Understanding Machine Control in Construction

The construction industry is hardly immune to the wave of digitization and new technological developments making the way around the globe. In the construction industry, one technology at the top of the list would undoubtedly be machine control, which is the use of positioning tools and technology to assist in a broad spectrum of earthworks operations.

What benefits do machine control offer, and what are some factoids that newcomers may be interested to know about this intriguing field?

Worker inspecting packaging in pharmaceutical factory

Why Machine Control

Machine control can be deployed for a variety of construction machinery, ranging from bulldozers, excavators, graders, compactors and pavers, just to mention a few. And the requirement for precise, repeatable motion control components in these types of machinery is not new, explains Atin Chhabra of Schneider Electric in a recent blog post. However, demands for these devices have intensified in recent years, and with greater emphasis on how they can be used to help drive costs down.

With the rapid evolution of technology, engineers now have a variety of motion feedback solutions that they can tap into, including a host of new scanning technologies that run the gamut of optical, inductive, magnetic and capacitive. Together, they offer far greater precision than previously possible. Of course, the onus is on them to select the right one – or right blend of technologies – for a given application.

When implemented properly, the benefits of machine control include higher productivity and increased work efficiency, along with a corresponding decrease in operating cost such as fuel as tasks are completed ahead of schedule. Expect a reduction in material costs, too, as available resources are used more efficiently and with less re-work required.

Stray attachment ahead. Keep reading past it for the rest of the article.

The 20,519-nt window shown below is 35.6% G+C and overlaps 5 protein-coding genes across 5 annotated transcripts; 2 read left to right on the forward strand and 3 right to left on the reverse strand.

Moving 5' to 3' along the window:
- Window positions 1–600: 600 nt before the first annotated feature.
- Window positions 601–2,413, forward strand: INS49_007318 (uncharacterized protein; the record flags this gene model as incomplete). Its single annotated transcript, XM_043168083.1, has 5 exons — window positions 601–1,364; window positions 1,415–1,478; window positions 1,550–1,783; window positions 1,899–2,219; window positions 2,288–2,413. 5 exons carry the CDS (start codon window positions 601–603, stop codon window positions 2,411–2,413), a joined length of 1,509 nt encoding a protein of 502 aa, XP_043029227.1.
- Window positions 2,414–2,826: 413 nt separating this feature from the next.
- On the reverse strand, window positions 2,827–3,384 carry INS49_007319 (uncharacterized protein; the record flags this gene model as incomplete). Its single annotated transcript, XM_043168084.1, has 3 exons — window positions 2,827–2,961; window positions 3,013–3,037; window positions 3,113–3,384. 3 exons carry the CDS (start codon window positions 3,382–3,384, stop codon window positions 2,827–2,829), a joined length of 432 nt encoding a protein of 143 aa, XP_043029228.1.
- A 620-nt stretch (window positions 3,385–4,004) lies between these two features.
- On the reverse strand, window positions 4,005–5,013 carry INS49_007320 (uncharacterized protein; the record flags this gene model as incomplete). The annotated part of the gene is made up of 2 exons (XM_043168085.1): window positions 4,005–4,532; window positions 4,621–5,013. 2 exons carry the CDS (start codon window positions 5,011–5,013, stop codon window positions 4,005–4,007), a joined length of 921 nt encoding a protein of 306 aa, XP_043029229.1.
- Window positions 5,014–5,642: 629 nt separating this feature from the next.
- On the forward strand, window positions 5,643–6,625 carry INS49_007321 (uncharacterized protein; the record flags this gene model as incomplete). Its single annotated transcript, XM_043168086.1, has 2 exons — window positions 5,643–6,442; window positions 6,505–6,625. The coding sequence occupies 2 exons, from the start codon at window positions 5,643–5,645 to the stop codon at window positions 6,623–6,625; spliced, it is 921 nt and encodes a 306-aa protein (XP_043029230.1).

An industrial man and woman engineers with tablet in a factory

Other Benefits

Unsurprisingly, safety is gaining significant attention in motion control design as guided vehicles grow in popularity. According to Chhabra, its implementation is rising in the United States and the Middle East, while most countries across Europe are already relying heavily on this technology. Ultimately, the adoption of a safety-related position measuring system is a good thing, resulting in a reduction in the burden of the machine designer.

The use of automation can also have an impact on training, considering how machinery such as the bulldozer is traditionally considered the most troublesome to train (and retain) qualified operators to operate. Indeed, the availability of machine control technology has been shown to significantly shortens the training process for new workers, allowing newly-qualified operators to meet the targets and precision of an experienced operator.

As with the case in other industries, a one-size-fits-all solution for machine control isn’t optimal nor desirable. As advanced machine control technologies make its way into the construction industry, expect to see a refinement in the demand of machine control systems and the rise of specialised capabilities that necessitates completely new machine control tools to meet new challenges.

For organisations looking for smarter, better-connected machinery, the machine control solutions from Schneider Electric serves not just the construction industry, but extends to material handling, HVAC control and F&B machinery. You can learn more about Schneider Electric’s smart machine control solutions here.